October 9, 2010
The Walking WoundedBy Jim Mahoney
There is a stunning video on YouTube making the email rounds. It's promoting something called 10:10, an event encouraging us to cut our carbon emissions by 10%. Clearly aimed at young people, the video features several skits. In each, an authority figure encourages some group of people -- a classroom of teens in one skit, a group of soccer players in another, and a corporate meeting in a third -- to reduce their carbon emissions by 10%. In each, the subjects are assured there's no pressure. However, in each group, there is one or more recalcitrant. After assuring these that their reluctance to fall into lockstep is okay, the authority figure presses a red button, and each one is blasted into a disgusting mass of red goo.
This tells us at least three things about 10:10's promoters: (1) they have absolutely no concept of humor, (2) they are merciless liars, and (3) they seem to think murdering adults and children is funny as long as it's for a good cause. Their pitiful, monstrous attempt at humor might be different if the world never saw this sort of thing.
However, their revolting little skits tell us just what to expect from their zealotry if it's allowed to mature.
A few days before I saw the video, I had a chance to participate in an interesting survey. It asked a series of questions about things that should be objective matters of fact, such as "is New York north of Los Angeles?" "Is Obama a better public speaker than Bush?" The survey moved into fuzzier matters like "Is global warming caused by humans?" Or, "Do gourmet meals at a fancy Italian restaurant taste better than microwave versions?" Then it ventured into things like "Is robbing a bank to pay for a vacation okay?" or "Is lying for a friend accused of murder okay?" or "Is assisting in the death of a friend who is suffering terrible pain from an incurable disease okay?"
For each question, the survey asked the extent to which you agreed or disagreed. It then asked if, in the event that you disagreed with someone on a question, it was possible that both of you could be correct -- or would one of you have to be mistaken?
It's astonishing to realize there is enough confusion in our population that serious academics would even pose such questions. In the debrief, the surveyors, from the Philosophy Department at the University of Buffalo, say there is evidence that people do not treat all moral claims as having the same degree of objectivity or fact. Incredibly, the same is true of empirical claims! They go on to say that studies indicate that although people start out as objectivists, many become "non-objectivists" in their high school and college years.
Apparently this is an academic's way of saying that after enough years of indoctrination, a significant number of people think that New York and Los Angeles can be both north and south of each other at the same time.
Presumably, these are the kind of people who find that 10:10 video funny.
In the early sixties, Stanley Milgram conducted an experiment to find out if people would be willing to obey an authority figure even if they were told to do something that would conflict with their consciences. The experiment involved subjects being ordered to inflict pain on another person. Milgram found that the overwhelming majority would follow instructions and apply high voltages of electricity to another human being even as they heard the victim howl in agony. Paraphrasing the conclusion, inside each of us lurks an inner Nazi just waiting for orders from our Führer. Note that the experiment was conducted well before the cultural revolution of the sixties turned all morality on its ear.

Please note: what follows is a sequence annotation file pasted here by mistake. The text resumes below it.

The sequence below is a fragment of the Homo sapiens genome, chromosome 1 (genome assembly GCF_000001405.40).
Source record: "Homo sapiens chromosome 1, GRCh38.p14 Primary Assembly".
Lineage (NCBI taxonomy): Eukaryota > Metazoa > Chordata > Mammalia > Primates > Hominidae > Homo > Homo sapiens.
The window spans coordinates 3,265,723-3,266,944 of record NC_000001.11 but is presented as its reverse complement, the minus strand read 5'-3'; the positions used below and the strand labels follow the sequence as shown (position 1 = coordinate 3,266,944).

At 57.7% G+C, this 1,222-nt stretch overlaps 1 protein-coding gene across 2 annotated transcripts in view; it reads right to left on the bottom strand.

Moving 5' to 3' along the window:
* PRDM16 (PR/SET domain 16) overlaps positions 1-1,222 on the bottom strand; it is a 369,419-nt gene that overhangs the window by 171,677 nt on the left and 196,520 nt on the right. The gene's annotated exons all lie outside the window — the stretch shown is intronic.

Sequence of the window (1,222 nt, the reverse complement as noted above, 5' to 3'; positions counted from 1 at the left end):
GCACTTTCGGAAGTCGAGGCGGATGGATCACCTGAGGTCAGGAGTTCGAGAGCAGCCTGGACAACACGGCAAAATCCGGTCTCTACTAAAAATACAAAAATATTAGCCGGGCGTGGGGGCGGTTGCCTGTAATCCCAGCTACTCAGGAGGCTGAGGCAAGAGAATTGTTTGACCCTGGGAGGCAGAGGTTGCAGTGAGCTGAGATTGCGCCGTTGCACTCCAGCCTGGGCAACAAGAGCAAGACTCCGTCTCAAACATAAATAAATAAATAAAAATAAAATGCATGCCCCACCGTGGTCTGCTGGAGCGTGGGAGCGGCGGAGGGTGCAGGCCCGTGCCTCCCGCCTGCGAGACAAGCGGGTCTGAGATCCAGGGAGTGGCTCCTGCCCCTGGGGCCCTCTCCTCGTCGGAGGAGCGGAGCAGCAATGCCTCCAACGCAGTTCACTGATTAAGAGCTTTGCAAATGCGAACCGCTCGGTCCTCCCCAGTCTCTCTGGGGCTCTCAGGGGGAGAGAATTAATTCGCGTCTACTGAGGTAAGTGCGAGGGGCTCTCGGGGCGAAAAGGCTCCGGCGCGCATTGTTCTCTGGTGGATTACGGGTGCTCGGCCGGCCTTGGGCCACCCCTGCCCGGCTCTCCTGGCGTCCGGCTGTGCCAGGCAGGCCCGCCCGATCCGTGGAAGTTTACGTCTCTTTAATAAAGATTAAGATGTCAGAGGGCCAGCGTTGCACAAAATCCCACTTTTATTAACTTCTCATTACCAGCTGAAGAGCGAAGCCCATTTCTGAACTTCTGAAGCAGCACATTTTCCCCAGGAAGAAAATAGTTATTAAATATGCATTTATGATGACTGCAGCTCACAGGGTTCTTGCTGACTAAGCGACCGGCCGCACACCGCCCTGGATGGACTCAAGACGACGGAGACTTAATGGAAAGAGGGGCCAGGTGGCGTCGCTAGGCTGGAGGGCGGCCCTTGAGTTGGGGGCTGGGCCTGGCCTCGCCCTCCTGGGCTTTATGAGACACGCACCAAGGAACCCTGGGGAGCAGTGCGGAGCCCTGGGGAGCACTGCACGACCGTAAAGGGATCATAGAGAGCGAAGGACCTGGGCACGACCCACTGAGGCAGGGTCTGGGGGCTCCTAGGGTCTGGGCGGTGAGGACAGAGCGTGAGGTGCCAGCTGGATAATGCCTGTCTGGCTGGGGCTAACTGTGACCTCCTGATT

Evidently, we now have several generations who have reached adulthood after being thoroughly molested by a deranged school system. They are so hopelessly bewildered that, as another survey question suggests, they can think that one person believing there is an odd number of stars in the universe, and another thinking there is an even number, could both be right!
In his novel 1984, Orwell described "doublethink" as the ability to hold two mutually contradictory beliefs at once without any discomfort. Judging by the survey questions, doublethink is an increasingly popular mode of thought.
Could we have been so distracted by the appalling ignorance produced by our schools that we missed their real agenda? Forget the fact that Johnny graduated from college and still isn't sure where New York and LA are. The real triumph is he thinks they can be both north and south of each other at the same time!
How can we possibly expect a person so hopelessly addled to reject murder or grand theft or any other moral abomination if it's wrapped in a sufficiently appealing package?
Absent context, timing, truth, or any other element of humor, the repugnant little 10:10 video is a disgraceful blight. Still, it's useful. It gives us an alarmingly clear insight into what's lurking in the hearts of those who are desperately laboring to propagate the carbon hoax. Apparently they know there's an army of moral cripples just waiting for their instructions.
Photo credit: www.tothepointnews.com
Jim Mahoney contributes to American Thinker and blogs at www.jmahoney.net/Blog.